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pa rt secure, online. it has got to be part of a school ‘s remit, hasn't it? yes, and many schools are including this from the age of four, up including this from the age of four, up to the age of 18. but some schools are not, and some schools are crying out for information on it. it is about educating everybody, children, parents, but let's be honest, but if they don't understand what they are signing and theyjust pick the box and move on, because that's what they've got to do to get into that site, then... how do you help young people to stay safe online? we have a number of sections for children and parents. we have a section in relation to terms and conditions. we tell people what to look out for. if you sit down with the terms and conditions of some of these big organisations, it is like reading a small novel. and if you do get through it, much of what is in there is so legalistic that you can't understand it. people are not
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going to stop using the social media sites. if they say no, they are not going to get on them. they are being pushed by their peer group to go on there and share information. and what i want to say to these big businesses is, why do you want this information? if you're not going to use it, you still want to have the authority to use it. why are we going down that road? you might not have to do that, if we do get a digital ombudsman. that seems like a good idea. as long as that person has teeth and is encouraged to do something about it. if these big companies will not do something about it, there must be legislation to force them to. we have to protect children. they are very precious. they are the new britain, going forward and we need them to use computers, but to do so safely. have a look at what we say and join us in this shout to make sure that children are protected more. tony, good to see you. thank you for
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joining us. stay with us, we have a lot more coming up. now at time for the weather. after a bitterly cold, but sunny day, the mild air arrives with this bank of cloud and eventually it will bring rain and strengthening southerly winds. there could be patchy fog and frost forming across the south—east corner. it will be a cold night here, but north and west of that, mild. that mild, wet and windy weather will push steadily eastwards through friday. some of the rain heavy on west facing coasts. becoming lighter in nature as it drifts further east. perhaps staying dry with some sunshine into the south—east corner until late on in the day. the wet weather pushes its way south—east overnight friday into saturday. high pressure builds and it will be a mild, but cloudy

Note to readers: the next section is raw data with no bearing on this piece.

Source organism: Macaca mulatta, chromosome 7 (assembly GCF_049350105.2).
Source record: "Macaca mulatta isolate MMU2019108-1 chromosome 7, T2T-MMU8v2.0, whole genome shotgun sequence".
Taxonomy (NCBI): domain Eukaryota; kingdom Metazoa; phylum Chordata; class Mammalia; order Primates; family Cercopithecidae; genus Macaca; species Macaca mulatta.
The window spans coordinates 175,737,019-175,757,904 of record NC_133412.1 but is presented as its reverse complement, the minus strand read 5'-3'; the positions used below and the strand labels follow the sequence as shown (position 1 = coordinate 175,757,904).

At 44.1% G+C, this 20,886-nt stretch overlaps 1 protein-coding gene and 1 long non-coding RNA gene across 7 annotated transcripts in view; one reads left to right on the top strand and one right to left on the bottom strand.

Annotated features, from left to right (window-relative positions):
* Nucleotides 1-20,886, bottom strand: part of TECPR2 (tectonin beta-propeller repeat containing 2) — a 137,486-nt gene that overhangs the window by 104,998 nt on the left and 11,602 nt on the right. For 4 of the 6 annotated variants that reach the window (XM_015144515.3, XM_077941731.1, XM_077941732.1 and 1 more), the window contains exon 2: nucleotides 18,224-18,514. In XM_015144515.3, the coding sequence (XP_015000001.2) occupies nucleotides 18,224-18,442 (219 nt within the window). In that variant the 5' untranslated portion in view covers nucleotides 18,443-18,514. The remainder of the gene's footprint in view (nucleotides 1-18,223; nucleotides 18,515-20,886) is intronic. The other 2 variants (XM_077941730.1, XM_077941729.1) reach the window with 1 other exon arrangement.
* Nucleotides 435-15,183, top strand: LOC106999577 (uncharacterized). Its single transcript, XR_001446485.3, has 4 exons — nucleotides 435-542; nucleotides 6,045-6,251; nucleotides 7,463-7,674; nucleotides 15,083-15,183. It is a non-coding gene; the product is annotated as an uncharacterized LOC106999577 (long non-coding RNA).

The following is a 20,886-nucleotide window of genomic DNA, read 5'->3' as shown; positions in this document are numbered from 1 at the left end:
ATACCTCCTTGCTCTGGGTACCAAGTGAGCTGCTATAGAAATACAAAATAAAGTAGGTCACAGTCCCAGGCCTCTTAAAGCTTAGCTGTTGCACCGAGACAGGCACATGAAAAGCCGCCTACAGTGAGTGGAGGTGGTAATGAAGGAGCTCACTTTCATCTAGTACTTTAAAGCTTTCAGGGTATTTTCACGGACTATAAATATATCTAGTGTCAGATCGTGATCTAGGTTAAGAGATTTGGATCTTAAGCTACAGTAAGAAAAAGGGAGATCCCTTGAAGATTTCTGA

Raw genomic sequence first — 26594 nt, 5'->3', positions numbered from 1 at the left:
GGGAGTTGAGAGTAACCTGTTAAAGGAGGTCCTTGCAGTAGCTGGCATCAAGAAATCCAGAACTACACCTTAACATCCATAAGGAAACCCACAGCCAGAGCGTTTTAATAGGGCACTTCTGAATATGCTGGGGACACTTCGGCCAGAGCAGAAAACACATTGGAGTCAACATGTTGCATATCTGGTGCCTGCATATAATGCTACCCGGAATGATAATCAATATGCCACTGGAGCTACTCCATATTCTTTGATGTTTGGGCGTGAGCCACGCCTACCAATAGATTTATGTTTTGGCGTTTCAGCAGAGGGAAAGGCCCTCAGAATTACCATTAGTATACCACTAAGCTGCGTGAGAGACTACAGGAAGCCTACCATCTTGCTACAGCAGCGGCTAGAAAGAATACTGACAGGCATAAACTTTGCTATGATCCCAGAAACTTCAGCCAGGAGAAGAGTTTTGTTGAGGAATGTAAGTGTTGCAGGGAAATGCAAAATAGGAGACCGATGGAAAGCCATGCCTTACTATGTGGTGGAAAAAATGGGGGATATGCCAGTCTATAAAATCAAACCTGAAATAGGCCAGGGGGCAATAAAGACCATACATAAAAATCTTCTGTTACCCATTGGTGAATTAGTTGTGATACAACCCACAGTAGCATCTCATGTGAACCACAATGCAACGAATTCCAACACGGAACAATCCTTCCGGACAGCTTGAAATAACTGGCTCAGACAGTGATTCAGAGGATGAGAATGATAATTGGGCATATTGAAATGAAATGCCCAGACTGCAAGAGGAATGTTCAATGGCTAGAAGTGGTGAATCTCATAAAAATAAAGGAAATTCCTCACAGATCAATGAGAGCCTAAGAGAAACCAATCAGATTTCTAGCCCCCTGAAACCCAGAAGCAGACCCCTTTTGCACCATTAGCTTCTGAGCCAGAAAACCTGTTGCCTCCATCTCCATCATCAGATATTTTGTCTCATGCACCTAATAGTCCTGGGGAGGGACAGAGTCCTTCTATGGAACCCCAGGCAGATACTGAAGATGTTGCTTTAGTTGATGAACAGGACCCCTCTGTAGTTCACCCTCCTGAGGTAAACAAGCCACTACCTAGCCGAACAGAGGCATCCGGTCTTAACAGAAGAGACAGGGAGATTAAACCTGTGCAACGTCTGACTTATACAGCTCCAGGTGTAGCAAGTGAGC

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weekend for all of us. a good deal of dry weather just a little weekend for all of us. a good deal of dry weatherjust a little bit of drizzle from time to time. this is bbc news with clive myrie. the headlines. jill saward, who became a campaigner against sexual violence after being raped at her father's vicarage, has died at the age of 51. the attorney general said she had helped to ensure that victims were placed at the heart of the criminaljustice system. i want people to be able to understand just how much of a trauma rape is and just what you do go through. thejustice secretary is attempting to close a loophole which allows domestic abusers to cross—examine former partners during some court hearings in england and wales. two people have did and at least five others were injured, after a car bomb exploded outside a court house in the turkish city of izmir. police say two of the attackers were shot dead but another is on the run. a new survey suggests britain's
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service sector is growing at its fastest pace for 17—months. the rmt union has taken up an offer from the transport secretary, chris grayling, to hold talks to resolve the long—running dispute with southern rail over driver—only operated trains. as the world's biggest technology show gets underway in las vegas, manufacturers claim a humanoid robot — with artificial intelligence — is going to transform our homes, along with other gadgets of the future. the chance of a deal to end the strikes, which have crippled services on southern rail, is more remote than ever, according to the head of one of the unions involved. mick whelan, the general secretary of the drivers' union, aslef, has told bbc news that both sides are, in his words, "not in the same universe." management and the unions are at loggerheads over the introduction of more trains controlled solely by the driver. karl mercer reports. this is what victoria station looks like on a normal day.